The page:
... Recent GC-orbitrap applications in pharmacological research and environmental contaminants (Peterson et al. 2014;Baldwin et al. 2016;Postigo et al. 2016). The use of GC-HRMS is particularly advantageous for stable isotope labelling (SIL) approaches incorporating 13 C or 15 N into analytes, two advanced approaches have been reported that include molecular-ion directed acquisition (MIDA) (Peterson et al. 2014) for discovery metabolomics and isotopic ratio outlier analysis (IROA) analysis (Qiu et al. 2016) for metabolite identification. Hyphenated systems and tandem mass spectrometry further open the applicability of GC-MS. ...
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Background: Metabolomics aims to identify the changes in endogenous metabolites of biological systems in response to intrinsic and extrinsic factors. This is accomplished through untargeted, semi-targeted and targeted based approaches. Untargeted and semi-targeted methods are typically applied in hypothesis-generating investigations (aimed at measuring as many metabolites as possible), while targeted approaches analyze a relatively smaller subset of biochemically important and relevant metabolites. Regardless of approach, it is well recognized amongst the metabolomics community that gas chromatography-mass spectrometry (GC–MS) is one of the most efficient, reproducible and well used analytical platforms for metabolomics research. This is due to the robust, reproducible and selective nature of the technique, as well as the large number of well-established libraries of both commercial and ‘in house’ metabolite databases available. Aim of review: This review provides an overview of developments in GC–MS based metabolomics applications, with a focus on sample preparation and preservation techniques. A number of chemical derivatization (in-time, in-liner, offline and microwave assisted) techniques are also discussed. Electron impact ionization and a summary of alternate mass analyzers are highlighted, along with a number of recently reported new GC columns suited for metabolomics. Lastly, multidimensional GC–MS and its application in environmental and biomedical research is presented, along with the importance of bioinformatics. Key scientific concepts of review: The purpose of this review is to both highlight and provide an update on GC–MS analytical techniques that are common in metabolomics studies. Specific emphasis is given to the key steps within the GC–MS workflow that those new to this field need to be aware of and the common pitfalls that should be looked out for when starting in this area.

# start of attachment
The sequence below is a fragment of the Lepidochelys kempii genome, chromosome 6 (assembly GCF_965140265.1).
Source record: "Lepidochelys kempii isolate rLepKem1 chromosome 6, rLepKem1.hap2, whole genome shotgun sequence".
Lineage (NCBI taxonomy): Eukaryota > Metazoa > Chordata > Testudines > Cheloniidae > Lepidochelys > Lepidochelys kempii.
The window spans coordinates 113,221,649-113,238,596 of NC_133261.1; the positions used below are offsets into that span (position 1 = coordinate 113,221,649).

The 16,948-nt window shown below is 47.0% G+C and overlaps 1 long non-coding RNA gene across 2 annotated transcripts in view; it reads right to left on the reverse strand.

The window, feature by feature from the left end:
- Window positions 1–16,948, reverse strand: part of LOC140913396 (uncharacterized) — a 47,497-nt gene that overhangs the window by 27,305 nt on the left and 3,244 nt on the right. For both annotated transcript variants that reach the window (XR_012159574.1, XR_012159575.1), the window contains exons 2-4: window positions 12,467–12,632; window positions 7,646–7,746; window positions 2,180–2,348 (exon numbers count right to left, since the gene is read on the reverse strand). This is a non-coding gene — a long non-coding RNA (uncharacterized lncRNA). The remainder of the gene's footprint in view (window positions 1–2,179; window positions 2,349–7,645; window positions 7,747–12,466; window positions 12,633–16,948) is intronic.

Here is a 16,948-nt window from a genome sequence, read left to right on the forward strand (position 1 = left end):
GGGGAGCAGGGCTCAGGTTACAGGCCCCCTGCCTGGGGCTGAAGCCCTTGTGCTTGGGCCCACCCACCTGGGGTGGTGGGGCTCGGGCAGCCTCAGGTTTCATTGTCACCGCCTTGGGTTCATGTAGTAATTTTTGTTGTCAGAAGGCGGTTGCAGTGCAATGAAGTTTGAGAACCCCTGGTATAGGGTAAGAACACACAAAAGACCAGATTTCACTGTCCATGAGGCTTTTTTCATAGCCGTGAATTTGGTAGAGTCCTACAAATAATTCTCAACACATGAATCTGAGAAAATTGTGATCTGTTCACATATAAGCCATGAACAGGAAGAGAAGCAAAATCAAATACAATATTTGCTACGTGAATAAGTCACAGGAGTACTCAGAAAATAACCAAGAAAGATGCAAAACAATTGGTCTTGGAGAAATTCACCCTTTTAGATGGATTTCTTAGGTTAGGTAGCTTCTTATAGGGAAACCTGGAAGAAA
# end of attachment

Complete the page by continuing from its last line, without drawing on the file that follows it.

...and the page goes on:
... These metabolites, and the biochemical pathways that produce them, represent a huge opportunity for new biological discovery. It was in response to this challenge that the international Metabolomics Society launched a Metabolite Identification task group in 2013 [24], with goals to develop robust reporting standards for metabolite identification and to advertise best-practice to the metabolomics community using a range of analytical approaches [25][26][27][28]. The challenge of identifying all metabolites in all sample types is currently-and into the foreseeable future-not achievable. ...